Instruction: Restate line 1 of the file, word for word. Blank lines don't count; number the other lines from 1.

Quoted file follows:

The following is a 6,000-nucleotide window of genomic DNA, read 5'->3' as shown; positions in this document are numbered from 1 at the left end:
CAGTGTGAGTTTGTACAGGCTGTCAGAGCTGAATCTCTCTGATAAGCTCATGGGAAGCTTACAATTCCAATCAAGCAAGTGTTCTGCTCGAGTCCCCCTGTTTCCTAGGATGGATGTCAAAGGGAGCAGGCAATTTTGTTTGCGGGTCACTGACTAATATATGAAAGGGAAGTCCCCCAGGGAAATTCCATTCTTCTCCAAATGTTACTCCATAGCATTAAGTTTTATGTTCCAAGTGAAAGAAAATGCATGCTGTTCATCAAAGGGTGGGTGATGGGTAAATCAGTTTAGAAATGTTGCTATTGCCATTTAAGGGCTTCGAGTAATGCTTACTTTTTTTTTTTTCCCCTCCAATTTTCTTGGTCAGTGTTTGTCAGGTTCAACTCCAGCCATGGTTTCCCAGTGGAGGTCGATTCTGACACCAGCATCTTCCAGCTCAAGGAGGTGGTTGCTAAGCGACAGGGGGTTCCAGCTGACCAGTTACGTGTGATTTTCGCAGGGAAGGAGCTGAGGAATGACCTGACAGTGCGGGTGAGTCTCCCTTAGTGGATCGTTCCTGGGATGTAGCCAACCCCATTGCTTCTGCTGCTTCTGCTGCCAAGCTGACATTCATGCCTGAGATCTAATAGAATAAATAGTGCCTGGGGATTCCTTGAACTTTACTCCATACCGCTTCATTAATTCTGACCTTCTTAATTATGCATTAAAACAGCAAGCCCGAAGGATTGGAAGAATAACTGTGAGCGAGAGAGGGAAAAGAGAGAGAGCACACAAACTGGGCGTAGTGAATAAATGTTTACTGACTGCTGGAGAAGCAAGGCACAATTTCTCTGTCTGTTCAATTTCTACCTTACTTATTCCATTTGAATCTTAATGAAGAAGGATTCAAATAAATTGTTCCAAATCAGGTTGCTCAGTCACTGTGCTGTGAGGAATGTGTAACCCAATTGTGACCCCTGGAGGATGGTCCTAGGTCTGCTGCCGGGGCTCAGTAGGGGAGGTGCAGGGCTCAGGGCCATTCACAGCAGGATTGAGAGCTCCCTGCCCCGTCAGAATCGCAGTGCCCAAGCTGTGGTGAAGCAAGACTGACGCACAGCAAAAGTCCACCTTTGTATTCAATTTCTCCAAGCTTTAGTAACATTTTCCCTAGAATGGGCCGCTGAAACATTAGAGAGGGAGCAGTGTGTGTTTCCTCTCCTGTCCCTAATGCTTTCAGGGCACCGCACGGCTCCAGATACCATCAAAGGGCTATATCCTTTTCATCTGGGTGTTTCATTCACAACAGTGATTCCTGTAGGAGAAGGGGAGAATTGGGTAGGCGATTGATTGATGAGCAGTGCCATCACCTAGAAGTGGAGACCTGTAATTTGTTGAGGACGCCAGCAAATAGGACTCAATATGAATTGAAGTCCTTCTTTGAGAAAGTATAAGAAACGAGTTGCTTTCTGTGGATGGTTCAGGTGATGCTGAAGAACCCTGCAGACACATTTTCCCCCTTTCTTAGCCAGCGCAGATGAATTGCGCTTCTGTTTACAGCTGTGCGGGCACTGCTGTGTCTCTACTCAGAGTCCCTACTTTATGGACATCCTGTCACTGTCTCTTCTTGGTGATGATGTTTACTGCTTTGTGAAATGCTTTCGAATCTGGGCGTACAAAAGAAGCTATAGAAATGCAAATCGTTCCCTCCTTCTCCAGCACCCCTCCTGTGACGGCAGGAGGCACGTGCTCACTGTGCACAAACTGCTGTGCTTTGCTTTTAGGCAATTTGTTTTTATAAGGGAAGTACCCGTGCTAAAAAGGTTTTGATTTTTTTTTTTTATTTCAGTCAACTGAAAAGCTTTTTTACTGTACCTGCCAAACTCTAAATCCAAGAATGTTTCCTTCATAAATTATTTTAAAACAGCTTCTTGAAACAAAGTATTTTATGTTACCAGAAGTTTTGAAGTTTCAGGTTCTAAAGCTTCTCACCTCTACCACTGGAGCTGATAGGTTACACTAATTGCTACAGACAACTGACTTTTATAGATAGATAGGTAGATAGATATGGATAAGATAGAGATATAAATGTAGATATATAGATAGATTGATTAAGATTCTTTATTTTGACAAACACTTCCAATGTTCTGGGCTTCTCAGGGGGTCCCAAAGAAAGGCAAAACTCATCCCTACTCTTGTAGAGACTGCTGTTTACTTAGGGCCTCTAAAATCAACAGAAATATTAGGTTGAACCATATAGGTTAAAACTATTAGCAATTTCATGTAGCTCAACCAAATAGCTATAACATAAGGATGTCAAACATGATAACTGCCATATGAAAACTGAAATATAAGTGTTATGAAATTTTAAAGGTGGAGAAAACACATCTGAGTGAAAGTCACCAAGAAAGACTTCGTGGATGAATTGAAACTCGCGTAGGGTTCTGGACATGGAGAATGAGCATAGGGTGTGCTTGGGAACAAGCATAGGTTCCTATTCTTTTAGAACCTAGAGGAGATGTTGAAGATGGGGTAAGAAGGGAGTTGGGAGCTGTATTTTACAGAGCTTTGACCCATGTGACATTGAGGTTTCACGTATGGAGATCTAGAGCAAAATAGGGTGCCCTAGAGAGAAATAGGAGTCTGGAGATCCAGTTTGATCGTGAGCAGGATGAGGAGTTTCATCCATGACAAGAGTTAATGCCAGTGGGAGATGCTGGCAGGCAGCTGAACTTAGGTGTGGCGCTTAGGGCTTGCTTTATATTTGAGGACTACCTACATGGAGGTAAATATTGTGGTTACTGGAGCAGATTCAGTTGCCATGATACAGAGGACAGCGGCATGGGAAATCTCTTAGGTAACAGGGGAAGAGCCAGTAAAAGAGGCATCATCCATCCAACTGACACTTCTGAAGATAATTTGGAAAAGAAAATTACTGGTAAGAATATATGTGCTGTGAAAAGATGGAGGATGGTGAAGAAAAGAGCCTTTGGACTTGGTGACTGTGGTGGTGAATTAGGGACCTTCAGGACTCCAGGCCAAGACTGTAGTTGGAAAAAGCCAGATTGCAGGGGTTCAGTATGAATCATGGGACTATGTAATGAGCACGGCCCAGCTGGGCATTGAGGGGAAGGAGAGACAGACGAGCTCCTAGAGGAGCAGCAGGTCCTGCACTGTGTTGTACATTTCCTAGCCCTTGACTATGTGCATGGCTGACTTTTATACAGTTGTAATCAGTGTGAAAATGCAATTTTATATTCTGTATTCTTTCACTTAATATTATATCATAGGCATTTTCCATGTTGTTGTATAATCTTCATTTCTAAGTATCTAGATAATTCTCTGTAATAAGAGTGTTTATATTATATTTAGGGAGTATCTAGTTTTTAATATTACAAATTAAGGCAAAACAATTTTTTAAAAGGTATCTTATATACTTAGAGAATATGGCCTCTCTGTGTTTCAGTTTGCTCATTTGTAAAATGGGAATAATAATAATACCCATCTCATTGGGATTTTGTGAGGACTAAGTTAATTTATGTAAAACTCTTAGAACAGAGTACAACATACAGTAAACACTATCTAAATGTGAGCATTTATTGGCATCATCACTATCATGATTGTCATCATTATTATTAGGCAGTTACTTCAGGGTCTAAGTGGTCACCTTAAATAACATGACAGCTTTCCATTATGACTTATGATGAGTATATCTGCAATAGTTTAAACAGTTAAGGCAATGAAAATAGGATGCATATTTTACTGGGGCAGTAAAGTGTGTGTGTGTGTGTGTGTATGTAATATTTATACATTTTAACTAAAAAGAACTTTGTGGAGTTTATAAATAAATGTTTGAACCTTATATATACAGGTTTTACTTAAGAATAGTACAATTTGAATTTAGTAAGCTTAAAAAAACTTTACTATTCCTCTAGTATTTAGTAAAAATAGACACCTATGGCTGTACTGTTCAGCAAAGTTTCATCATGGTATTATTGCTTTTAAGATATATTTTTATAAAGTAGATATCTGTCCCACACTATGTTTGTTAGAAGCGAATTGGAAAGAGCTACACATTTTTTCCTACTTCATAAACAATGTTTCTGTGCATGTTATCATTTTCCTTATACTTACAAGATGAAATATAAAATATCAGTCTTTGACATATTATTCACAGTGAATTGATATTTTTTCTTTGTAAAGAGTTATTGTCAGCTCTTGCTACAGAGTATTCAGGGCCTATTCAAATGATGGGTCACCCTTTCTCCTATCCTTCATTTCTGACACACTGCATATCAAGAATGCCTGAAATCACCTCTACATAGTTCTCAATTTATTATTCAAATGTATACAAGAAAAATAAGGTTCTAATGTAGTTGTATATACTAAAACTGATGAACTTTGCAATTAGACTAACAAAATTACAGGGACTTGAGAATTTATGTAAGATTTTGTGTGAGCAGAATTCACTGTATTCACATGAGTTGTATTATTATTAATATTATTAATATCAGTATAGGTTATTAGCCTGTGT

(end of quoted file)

The following is a 6,000-nucleotide window of genomic DNA, read 5'->3' as shown; positions in this document are numbered from 1 at the left end: